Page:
The Doctrine of the Trinity of Man. - The Greek Philosophy.-The Early Christian Fathers. - Hermetic Philosophy. Sweden-borg. - Duality in Modern Philosophy. - "Objective" and " Subjective" Minds. - Their Distinctive Differences and Modes of Operation. - The Subjective Mind a Distinct Entity. - Illustrations from Hypnotism. - Suggestion. - Auto-Suggestion. -Universality of the Law of Suggestion.

THE broad idea that man is endowed with a dual mental organization is far from being new. The essential truth of the proposition has been recognized by philosophers of all ages and nations of the civilized world. That man is a trinity, made up of "body, soul, and spirit," was a cardinal tenet in the faith of many ancient Greek philosophers, who thus clearly recognized the dual character of man's mental or spiritual organization. Plato's idea of terrestrial man was that he is a "trinity of soul, soul-body, and earth-body." The mystic jargon of the Hermetic philosophers discloses the same general idea. The "salt, sulphur, and mercury" of the ancient alchemists doubtless refers to man as being composed of a trinity of elements. The early Christian Fathers confidently proclaimed the same doctrine, as is shown in the writings of Clement, Origen, Tatian, and other early exponents of Christian doctrine.

Indeed, it may be safely assumed that the conception of this fundamental truth was more or less clearly defined in the minds of all ancient philosophers, both Christian and pagan. It is the basis of their conception of God as a Trinity in his personality, modes of existence, and manifestations, - a conception of which Schelling says: "The philosophy of mythology proves that a trinity of divine potentialities is the root from which have grown the religious ideas of all nations of any importance that are known to us".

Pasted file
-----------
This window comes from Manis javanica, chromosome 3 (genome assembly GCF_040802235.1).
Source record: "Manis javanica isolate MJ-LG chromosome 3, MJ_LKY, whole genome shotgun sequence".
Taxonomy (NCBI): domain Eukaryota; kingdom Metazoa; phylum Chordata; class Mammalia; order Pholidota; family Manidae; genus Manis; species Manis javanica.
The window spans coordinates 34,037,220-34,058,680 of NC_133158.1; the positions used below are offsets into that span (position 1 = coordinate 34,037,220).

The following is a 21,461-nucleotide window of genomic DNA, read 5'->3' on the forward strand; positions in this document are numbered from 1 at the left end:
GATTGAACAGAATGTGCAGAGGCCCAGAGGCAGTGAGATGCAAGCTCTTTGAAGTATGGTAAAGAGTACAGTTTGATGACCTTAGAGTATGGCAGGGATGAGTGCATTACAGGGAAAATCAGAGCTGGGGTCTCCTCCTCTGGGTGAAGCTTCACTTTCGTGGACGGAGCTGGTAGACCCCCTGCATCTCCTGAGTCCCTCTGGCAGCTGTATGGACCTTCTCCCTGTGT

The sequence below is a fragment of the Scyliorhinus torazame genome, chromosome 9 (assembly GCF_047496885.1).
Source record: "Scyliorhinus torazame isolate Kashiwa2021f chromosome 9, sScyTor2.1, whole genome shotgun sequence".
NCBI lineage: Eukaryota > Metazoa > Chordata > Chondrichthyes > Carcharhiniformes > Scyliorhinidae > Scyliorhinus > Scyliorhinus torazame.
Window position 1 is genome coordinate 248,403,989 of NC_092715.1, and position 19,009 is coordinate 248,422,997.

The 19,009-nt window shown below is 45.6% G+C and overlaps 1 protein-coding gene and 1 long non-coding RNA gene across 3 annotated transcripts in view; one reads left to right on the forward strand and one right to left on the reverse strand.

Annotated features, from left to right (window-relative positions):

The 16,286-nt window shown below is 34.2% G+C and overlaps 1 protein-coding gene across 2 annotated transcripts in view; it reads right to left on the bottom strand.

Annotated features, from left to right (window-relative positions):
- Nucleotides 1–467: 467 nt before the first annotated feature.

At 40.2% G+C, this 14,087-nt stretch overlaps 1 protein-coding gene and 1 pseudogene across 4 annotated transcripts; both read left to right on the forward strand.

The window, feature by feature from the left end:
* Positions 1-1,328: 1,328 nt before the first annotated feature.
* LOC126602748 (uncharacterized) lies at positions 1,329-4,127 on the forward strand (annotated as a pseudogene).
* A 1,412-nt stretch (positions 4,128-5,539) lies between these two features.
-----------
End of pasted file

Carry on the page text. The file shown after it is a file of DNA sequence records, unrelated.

In later times, Swedenborg, believing himself to be divinely inspired, declared that "There appertain to every man an internal man, a rational man, and an external man, which is properly called the natural man." Again, he tells us that there are three natures, or degrees of life, in man, - "the natural, the spiritual, and the celestial".

Of modern writers who accept the dual theory, Professor Wigan, Dr. Brown-Sequard, and Professor Proctor are notable examples. Numerous facts are cited by these writers, demonstrating the broad fact of duality of mind, although their theory of causation, based on cerebral anatomy, will not bear a moment's examination in the light of the facts of hypnotic science.

In more recent years 1 the doctrine of duality of mind is beginning to be more clearly defined, and it may now be said to constitute a cardinal principle in the philosophy of many of the ablest exponents of the new psychology.

Thousands of examples might be cited to show that in all the ages the truth has been dimly recognized by men of all civilized races and in all conditions of life. Indeed, it may be safely predicated of every man of intelligence and refinement that he has often felt within himself an intelligence not the result of education, a perception of truth independent of the testimony of his bodily senses.